The contextual issues associated with sexual harassment experiences reported by registered nurses

School of Health, University of New England, Armidale, New South Wales, Australia.
The Australian journal of advanced nursing: a quarterly publication of the Royal Australian Nursing Federation (Impact Factor: 0.22). 12/2004; 22(2):8-13.
Source: PubMed


The study aimed to explore contextual conditions in Australian health care workplaces that make sex-based and sexual harassment (SB&SH) a relatively common experience for registered nurses (RNs).
Unstructured, in-depth interviews with a convenience sample of Australian RNs.
The informants were 16 RNs (15 female and one male), working in health care, who were students enrolled in advanced tertiary preparation in nursing, counselling, and health care management at an Australian university.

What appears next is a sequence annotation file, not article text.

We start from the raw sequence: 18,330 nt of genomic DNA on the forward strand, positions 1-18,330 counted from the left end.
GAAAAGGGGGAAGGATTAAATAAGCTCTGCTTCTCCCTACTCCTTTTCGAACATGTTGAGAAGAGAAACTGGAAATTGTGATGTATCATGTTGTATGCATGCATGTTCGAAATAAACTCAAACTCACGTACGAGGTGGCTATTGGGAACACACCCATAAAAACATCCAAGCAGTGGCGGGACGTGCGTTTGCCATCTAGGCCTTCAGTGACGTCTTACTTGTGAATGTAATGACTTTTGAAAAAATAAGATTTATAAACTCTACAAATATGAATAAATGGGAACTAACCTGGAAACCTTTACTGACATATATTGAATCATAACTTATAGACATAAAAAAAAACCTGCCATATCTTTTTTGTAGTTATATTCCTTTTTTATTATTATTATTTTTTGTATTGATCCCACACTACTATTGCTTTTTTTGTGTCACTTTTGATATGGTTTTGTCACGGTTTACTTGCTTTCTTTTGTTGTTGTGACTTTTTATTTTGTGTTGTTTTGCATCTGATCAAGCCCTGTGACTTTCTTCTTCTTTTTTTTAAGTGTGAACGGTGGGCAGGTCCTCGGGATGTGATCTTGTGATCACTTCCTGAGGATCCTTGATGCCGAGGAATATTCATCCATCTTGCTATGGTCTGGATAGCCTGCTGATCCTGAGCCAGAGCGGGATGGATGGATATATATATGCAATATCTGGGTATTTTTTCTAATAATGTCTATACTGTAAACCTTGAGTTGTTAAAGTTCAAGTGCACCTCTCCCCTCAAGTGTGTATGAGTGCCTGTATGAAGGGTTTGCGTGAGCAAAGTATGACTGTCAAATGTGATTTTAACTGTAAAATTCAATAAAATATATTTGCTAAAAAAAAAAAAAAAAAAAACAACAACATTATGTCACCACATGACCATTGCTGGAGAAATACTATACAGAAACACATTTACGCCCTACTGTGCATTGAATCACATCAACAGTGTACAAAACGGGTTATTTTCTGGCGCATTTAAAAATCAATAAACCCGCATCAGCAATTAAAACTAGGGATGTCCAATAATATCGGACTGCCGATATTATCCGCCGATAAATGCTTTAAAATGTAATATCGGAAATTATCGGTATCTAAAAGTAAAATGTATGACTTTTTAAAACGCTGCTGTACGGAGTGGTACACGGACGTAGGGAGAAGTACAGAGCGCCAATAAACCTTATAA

Experiences described by the interview informants identified four conditions present in their workplace when they experienced SB&SH.
Informants noted: 1) the silence that surrounds harassment; 2) that they could not expect support from their peers and professional colleagues; 3) that education did not exist in their workplaces regarding (SB&SH) and, 4) that traditional stereotypes associated with RNs were closely linked to the experience of harassment in the workplace.
Inadequate coverage of workplace issues related to (SB&SH) in undergraduate or postgraduate educational programs were identified.

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Available from: Victor Minichiello, Aug 22, 2014

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